[MPI3 Fortran] Proposing changes to Fortran 2008

Supalov, Alexander alexander.supalov at intel.com
Thu Mar 27 15:14:16 CDT 2008


I'd side with Hubert. Standard or not, copy in/out is a real problem. If
you're looking for someone to blame, John Reid and your sincerely
proposed those switches back in (oh) 1996 to fix a problem in an
interface that was relying on MPI inside but did not expose MPI features
to the application programmers. John ran most of that show and told me
that the proposal was enthusiastically picked up by compiler vendors. I
believe John is still around, although retired, so you can ask him for
more details.

Best regards.


-----Original Message-----
From: mpi3-fortran-bounces at lists.mpi-forum.org
[mailto:mpi3-fortran-bounces at lists.mpi-forum.org] On Behalf Of Hubert
Sent: Thursday, March 27, 2008 9:03 PM
To: MPI-3 Fortran working group
Subject: Re: [MPI3 Fortran] Proposing changes to Fortran 2008

Aleksandar Donev wrote:
> On Thursday 27 March 2008 07:53, Hubert Ritzdorf wrote:
>> This is what some vendors already implemented (using different
>> When I remember (and understood)
>> it correctly, you mentioned that they didn't it right.
> They have not integrated it with the rest of the standard. You can do
> things that apparently work fine until you try them with polymorphic 
> assumed-shape arrays of a parameterized derived type (yes, Fortran has

> those). A standard has to be internally fully self-consistent...it
> just say "oh, no one will do that, just make it work".
>> Since the 
>> behaviour should be well-defined if an
>> interface description is not available and the vendors have to
>> it, and it should be possible
>> to specify it for a single argument.
> The existing standard says the following about implicit interfaces. A 
> routine's interface can be omitted, however, the interface exists and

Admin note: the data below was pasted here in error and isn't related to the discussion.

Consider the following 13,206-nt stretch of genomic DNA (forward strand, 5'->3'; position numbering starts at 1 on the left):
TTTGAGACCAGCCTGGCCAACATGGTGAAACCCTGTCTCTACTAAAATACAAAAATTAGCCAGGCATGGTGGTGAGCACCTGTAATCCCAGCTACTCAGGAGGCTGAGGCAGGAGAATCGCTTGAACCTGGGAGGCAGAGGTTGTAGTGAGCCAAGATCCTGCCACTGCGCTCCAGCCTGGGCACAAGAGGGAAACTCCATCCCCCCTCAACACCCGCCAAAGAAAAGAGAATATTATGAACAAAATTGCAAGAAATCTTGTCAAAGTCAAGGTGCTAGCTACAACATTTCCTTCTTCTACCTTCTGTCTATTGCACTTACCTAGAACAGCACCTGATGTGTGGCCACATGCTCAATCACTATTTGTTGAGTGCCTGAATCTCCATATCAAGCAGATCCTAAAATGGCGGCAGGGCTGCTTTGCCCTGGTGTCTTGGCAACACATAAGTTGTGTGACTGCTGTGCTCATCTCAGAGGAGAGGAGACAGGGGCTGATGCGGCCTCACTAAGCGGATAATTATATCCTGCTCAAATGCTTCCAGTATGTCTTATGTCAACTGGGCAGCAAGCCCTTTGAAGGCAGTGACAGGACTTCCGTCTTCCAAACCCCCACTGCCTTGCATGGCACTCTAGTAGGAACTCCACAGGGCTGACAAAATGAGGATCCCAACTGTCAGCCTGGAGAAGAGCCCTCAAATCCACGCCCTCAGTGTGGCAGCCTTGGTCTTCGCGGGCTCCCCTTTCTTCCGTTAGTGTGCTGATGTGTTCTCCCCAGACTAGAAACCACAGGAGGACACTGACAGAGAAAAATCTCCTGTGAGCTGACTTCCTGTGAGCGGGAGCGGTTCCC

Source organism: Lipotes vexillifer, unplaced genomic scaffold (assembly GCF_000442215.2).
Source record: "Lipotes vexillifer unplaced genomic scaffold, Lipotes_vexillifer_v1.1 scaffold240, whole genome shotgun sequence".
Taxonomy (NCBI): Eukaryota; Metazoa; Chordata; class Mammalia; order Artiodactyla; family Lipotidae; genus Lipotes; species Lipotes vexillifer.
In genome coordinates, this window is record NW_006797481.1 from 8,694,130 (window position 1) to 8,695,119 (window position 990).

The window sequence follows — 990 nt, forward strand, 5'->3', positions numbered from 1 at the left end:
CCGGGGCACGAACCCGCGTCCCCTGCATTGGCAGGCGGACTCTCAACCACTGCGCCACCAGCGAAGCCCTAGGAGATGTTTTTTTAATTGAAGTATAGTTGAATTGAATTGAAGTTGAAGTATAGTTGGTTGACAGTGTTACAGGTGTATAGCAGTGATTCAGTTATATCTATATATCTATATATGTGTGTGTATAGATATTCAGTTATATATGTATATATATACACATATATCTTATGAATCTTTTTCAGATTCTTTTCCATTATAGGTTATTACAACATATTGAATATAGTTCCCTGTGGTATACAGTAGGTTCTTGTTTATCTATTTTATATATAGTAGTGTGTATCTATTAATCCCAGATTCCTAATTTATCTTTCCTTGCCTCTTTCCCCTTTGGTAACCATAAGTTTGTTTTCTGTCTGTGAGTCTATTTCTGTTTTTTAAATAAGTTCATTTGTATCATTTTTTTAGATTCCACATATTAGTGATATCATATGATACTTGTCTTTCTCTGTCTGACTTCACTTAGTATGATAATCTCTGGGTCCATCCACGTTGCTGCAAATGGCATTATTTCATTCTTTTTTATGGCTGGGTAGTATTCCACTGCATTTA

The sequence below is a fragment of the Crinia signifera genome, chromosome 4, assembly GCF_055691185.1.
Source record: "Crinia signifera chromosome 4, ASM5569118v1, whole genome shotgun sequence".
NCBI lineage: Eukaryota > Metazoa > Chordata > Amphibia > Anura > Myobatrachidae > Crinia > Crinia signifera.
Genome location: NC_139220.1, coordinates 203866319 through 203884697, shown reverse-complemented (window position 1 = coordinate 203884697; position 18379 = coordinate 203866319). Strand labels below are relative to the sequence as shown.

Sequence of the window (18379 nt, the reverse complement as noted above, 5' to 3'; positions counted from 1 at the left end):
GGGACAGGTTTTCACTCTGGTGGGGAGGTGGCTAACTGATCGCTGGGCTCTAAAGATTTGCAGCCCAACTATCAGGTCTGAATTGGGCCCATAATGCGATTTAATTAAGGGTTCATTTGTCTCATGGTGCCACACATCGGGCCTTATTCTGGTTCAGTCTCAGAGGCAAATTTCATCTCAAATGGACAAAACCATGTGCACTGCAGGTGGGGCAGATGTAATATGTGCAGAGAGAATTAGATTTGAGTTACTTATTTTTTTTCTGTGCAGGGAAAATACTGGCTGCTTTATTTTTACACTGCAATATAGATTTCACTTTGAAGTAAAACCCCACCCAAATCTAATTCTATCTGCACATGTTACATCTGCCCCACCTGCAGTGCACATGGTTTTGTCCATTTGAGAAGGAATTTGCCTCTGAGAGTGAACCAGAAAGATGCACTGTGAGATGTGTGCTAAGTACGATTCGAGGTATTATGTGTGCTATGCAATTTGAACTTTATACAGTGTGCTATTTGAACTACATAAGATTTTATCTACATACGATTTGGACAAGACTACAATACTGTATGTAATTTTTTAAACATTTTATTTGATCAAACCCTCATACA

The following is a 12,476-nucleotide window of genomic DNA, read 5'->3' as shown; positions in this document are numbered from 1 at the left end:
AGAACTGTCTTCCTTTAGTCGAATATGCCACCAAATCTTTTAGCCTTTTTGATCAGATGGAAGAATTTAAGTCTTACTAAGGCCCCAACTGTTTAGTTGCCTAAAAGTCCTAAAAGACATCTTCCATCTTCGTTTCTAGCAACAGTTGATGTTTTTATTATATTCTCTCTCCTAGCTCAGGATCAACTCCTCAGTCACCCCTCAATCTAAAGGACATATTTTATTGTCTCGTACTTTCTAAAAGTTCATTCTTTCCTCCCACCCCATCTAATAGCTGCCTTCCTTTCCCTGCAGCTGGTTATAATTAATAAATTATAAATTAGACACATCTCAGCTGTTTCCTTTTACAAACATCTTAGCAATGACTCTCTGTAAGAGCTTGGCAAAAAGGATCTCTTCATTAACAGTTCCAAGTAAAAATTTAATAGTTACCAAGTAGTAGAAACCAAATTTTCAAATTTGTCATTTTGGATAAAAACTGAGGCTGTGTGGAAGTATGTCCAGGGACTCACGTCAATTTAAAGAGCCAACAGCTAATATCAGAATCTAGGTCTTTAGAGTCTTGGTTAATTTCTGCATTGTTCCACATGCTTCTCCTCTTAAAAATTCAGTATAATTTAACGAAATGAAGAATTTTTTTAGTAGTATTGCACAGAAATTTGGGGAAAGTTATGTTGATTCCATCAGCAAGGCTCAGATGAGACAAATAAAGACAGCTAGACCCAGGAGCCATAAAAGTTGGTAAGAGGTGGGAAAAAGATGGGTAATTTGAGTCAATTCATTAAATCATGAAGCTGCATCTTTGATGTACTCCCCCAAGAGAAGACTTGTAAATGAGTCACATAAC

> is a *unique* interface (modulo some attributes that can be omitted).
> is, an MPI_Send routine, which exists somewhere, according to the
> standard, has to either accept an integer buffer or a real buffer. It
> accept both. There is a *unique* interface. If the interface is
implicit, it 
> is up to the user to ensure the actual arguments actually match the
> etc. of the dummy. If it is explicit, the compiler helps check it.
That is 
> the ONLY difference between implicit and explicit interfaces.
> Now, compilers often allow users to violate the standard and call
> with both a real and an integer buffer array, and they either do not
do any 
> analysis to detect it, or if they do, they offer a compiler switch to 
> say "close your eyes please". It is however, not conforming to the
> standard, period.
I don't believe that the compiler guys have introduced such compiler 
switches only for MPI
since also other libraries have such problems.
And I have also seen compiler switches for "don't perform copy-in/copy 
out". And I see
Fortran codes transferring scalar arguments such as "my_array (1,1)" 
(nevertheless many
data items are transferred)  in order to avoid  copy in/copy out.
>> There are 2 general problems for MPI with these copy-in/copy-out
> I understand the problems it causes with MPI. But, it also make a lot
> wonderful things work in Fortran. You cannot remove it from Fortran
just to 
> accommodate MPI. Saying "don't do copy in/out" will only work if you
> in details, what to do about situations where copy in/out is required.
> we disallow those situations (i.e., put rules like "the actual
argument shall 
> not be..."). Do some existing Fortran codes rely on copy in/out, for
> CALL MPI_Send(my_array(1,:),...) ! Will copy column 1 into a contig
I agree that there may be Fortran application codes which are using 
this. But this would probably not
work for MPI_Isend. And this is the main problem. The application 
programmers cannot always decide
what the compiler is doing and whether the MPI calls will work or not.
> Should we now make those programs non-conforming? I am not offering
> here, I am pointing out that explicit answers are required.
I think, that it must be possible to explicitly define what is performed

at the subroutine interface
so that the application programmer AND  the compiler explicitly knows 
what the other  partner
expects.  The C_LOC functionality is not far away from this requirement
the ASYNCHRONOUS attribute also avoids any copying of the actual

Best regards

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